Las Vegas Sun

March 24, 2017

Currently: 76° — Complete forecast

EDITORIAL:

It’s simple, President Trump: Yucca Mountain project is too risky

Dear President Donald Trump,

By reputation, you prefer to receive information about complicated topics not in long reports or studies, but rather in synopsized memos and at-a-glance breakdowns.

To that end, we offer this map showing one of the train routes on which highly radioactive material would be transported to the Yucca Mountain nuclear waste repository if the project were to be restarted. (Continue reading below map.)

Click to enlarge photo

Yellow represents the area that would receive routine radiation from rail shipments of radioactive material. This area shown is just a portion of the entire affected route. Within this area (along the entire route in the valley) live an estimated 220,225 residents, according to the most recent data available — a 2010 census.

In yellow, we’ve marked the area where there would be routine radiation emanating from trains carrying casks of high-level nuclear waste through the heart of the Las Vegas Valley. Despite use of heavily shielded casks, anyone within a half-mile of the tracks in each direction would be exposed to additional radiation as trains went by them.

Does anything jump out at you as a reason to keep Yucca Mountain from being revived and prevent these shipments from occurring? We’d encourage you to ask the same question to your friend and campaign contributor Phil Ruffin, the owner of Treasure Island.

As further food for thought, please consider that 90 percent of the material inside those casks would deliver a lethal dose of radiation to someone standing a yard away from it within five minutes, if unshielded.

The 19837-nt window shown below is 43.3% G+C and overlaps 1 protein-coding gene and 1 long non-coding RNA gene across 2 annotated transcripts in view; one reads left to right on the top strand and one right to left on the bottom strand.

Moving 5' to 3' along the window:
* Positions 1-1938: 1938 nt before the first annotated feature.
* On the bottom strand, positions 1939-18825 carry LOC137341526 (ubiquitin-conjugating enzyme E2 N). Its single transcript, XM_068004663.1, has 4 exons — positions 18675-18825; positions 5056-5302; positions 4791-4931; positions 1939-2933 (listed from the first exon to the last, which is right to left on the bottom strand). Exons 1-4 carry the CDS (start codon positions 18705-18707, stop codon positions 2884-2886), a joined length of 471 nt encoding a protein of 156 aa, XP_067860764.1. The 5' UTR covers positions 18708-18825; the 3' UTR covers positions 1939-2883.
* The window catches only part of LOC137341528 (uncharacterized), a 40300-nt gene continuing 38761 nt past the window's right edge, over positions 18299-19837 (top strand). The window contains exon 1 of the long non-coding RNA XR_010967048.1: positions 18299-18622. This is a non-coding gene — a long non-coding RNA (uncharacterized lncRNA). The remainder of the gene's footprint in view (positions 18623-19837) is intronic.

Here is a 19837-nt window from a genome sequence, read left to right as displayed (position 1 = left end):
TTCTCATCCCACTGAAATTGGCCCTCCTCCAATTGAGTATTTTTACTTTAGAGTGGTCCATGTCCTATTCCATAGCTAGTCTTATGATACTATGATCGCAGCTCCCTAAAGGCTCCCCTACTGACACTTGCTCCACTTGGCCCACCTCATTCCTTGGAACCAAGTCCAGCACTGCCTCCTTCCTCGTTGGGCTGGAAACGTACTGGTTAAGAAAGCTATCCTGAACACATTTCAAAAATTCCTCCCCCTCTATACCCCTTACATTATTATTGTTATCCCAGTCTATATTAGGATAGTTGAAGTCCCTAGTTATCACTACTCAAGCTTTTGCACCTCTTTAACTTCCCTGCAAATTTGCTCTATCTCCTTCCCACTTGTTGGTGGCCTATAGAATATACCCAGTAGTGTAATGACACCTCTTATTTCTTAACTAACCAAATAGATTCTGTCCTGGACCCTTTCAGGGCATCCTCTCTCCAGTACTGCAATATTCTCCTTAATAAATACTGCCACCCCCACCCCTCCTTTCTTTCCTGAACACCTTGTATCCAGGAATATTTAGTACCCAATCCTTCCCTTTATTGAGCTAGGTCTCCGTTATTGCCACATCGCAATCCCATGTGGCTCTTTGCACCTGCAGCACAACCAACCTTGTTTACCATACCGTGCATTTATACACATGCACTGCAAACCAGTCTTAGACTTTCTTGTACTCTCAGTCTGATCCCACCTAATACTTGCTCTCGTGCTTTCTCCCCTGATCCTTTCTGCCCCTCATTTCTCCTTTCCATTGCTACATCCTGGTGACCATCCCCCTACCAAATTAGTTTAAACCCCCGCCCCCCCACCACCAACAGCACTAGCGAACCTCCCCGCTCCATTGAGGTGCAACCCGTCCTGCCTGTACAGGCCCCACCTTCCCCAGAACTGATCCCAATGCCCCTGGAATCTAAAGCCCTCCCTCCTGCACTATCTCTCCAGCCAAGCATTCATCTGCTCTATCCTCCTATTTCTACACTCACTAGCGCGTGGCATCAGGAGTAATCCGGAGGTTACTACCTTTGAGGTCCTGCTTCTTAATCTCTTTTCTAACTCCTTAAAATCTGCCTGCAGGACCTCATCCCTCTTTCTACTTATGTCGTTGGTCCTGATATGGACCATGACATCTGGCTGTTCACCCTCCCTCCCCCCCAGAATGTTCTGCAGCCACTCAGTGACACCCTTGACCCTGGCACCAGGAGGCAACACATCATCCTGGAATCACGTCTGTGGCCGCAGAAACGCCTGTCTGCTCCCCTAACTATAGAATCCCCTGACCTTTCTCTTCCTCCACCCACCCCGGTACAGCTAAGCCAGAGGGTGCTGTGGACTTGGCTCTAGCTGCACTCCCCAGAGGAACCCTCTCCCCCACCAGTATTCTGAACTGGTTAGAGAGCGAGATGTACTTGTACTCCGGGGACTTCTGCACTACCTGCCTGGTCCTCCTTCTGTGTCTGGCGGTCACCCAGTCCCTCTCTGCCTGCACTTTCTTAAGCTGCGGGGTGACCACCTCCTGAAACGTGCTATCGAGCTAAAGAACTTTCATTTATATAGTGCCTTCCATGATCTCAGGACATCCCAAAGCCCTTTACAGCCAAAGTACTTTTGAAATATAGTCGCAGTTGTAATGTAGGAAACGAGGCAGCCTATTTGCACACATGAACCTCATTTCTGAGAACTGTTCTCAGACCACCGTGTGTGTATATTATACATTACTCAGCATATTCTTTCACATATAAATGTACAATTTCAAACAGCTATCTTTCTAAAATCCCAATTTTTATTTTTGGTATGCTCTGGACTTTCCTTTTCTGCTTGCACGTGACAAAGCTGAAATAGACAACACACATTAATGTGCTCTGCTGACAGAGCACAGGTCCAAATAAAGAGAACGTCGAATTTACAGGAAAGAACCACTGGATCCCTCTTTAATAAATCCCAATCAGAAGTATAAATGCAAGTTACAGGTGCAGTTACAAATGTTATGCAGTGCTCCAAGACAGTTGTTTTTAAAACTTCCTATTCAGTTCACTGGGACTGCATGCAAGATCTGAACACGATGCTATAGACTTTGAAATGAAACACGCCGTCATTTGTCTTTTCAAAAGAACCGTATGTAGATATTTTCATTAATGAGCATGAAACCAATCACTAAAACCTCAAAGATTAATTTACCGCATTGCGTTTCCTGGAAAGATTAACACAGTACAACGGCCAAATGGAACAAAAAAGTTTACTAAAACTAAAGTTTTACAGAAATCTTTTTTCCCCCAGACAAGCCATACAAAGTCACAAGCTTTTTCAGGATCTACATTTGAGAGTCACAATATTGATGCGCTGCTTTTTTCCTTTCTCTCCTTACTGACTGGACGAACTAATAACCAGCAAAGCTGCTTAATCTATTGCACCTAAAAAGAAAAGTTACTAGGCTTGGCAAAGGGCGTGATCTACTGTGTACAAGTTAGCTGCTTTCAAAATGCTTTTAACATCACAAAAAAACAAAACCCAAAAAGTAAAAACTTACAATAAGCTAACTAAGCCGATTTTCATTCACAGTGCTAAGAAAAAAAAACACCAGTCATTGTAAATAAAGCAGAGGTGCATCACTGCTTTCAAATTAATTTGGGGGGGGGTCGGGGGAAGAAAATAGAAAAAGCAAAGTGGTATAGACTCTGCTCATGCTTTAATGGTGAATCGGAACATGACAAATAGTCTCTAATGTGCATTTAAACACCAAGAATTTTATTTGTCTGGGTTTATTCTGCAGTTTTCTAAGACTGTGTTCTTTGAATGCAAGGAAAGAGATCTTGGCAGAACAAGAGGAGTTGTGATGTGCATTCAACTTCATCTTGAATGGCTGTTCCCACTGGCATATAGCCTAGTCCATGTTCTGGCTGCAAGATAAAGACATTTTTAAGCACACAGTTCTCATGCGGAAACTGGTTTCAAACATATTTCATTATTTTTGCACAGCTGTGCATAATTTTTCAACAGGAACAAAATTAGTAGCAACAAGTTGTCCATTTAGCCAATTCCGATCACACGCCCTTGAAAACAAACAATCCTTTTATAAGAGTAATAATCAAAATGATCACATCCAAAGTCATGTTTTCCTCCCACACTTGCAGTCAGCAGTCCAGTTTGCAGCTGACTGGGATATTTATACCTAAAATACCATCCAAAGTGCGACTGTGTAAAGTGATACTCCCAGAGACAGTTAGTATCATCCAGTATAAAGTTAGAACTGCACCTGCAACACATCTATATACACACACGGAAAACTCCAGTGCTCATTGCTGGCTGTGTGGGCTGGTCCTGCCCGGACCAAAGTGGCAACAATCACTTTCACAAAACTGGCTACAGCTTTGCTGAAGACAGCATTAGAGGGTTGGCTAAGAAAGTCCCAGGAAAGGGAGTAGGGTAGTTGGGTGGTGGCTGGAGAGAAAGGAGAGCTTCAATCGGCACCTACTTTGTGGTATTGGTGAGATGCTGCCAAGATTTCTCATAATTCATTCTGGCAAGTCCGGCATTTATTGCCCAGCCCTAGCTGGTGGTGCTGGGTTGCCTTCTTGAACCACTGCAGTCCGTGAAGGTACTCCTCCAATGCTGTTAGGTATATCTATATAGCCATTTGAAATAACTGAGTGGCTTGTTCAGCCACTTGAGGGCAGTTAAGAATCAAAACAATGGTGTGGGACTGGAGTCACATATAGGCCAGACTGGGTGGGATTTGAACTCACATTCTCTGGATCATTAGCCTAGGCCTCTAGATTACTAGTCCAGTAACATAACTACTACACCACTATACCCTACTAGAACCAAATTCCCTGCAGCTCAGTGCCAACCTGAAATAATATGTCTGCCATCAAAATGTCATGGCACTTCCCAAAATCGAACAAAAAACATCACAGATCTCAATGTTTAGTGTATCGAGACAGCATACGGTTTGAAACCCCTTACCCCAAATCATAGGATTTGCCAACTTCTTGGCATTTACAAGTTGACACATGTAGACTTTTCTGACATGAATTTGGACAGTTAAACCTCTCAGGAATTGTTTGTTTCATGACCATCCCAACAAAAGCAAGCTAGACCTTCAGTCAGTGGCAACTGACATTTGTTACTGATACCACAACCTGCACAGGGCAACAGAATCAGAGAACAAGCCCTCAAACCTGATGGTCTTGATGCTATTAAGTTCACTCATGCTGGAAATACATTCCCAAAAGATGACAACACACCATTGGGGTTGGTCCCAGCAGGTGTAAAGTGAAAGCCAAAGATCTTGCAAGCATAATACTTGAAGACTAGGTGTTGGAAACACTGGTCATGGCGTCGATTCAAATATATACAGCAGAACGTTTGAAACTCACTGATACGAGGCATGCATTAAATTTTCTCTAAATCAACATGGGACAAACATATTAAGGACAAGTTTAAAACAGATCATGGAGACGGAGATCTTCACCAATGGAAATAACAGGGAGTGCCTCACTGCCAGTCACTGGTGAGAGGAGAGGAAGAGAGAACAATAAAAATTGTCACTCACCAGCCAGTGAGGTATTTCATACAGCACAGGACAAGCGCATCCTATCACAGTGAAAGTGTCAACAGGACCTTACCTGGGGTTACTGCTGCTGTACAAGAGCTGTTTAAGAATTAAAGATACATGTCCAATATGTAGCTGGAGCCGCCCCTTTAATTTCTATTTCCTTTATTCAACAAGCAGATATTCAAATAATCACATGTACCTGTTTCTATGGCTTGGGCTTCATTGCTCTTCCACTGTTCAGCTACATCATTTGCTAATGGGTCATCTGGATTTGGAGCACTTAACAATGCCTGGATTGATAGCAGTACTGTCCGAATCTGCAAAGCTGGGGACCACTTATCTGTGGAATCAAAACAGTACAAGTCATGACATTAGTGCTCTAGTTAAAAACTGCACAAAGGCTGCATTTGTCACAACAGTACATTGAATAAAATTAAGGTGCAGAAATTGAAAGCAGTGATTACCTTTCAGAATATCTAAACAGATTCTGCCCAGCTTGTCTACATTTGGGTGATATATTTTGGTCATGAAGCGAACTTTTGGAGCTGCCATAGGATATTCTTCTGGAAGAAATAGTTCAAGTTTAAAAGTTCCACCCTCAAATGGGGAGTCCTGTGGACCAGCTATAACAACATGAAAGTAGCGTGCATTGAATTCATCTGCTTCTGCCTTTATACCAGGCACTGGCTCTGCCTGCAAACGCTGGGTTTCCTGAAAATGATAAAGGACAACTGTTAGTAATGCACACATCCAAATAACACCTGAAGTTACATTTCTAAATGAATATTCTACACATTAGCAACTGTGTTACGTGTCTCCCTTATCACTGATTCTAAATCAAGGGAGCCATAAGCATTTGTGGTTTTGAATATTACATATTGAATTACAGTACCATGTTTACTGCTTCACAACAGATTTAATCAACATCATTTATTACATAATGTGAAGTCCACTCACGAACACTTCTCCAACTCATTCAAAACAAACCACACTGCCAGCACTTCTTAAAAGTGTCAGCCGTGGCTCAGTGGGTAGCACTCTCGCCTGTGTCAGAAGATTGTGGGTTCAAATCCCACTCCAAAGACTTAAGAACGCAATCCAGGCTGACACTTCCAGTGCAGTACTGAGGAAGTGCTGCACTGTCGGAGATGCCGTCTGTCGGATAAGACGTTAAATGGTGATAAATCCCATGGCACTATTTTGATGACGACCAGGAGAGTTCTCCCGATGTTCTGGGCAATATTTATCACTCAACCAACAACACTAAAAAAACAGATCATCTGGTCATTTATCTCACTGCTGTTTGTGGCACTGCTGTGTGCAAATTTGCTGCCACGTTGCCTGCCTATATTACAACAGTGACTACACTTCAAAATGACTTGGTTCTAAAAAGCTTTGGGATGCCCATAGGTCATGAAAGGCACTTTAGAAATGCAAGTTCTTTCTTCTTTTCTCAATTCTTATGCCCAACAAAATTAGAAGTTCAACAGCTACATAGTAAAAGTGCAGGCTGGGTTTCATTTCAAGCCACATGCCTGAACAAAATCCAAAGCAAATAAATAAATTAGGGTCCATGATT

And although the casks contain most of the radiation, to the point where people on the outer edges of the rail route would receive only a small dose as long as shipments moved smoothly, exposure would increase when trains stop — as they often do.

Plus, the radiation intensifies at shorter distances from the casks. For people within 6 feet — say, railway workers — exposure over an hour would be the equivalent of a chest X-ray.

Finally, there’s a matter of perception: Who would want to live, work or play along a route where radioactive material is being transported on a regular basis?

In the interests of brevity, we won’t get into what would happen in the event of a severe accident or a terrorist attack that breached a cask. To use one of your favorite words from the campaign, though, it would be horrible.

There’s a great deal more ground to cover, and we’re sure our state’s leaders would be more than happy to provide more details. But again, in the interests of brevity, we’ll close.

Sincerely,

The Sunday

P.S. On second thought, we can’t resist throwing in a few more tidbits: The most recent statistics available from the State of Nevada Agency for Nuclear Projects show there were 34 hotels with 49,000 rooms and 40,000 people visiting or working at any given hour of any day within a half-mile in each direction of the train route in Las Vegas. And that was based on a 2005 census — before construction of such projects as CityCenter, the Octavius tower at Caesars Palace and the Trump Tower.

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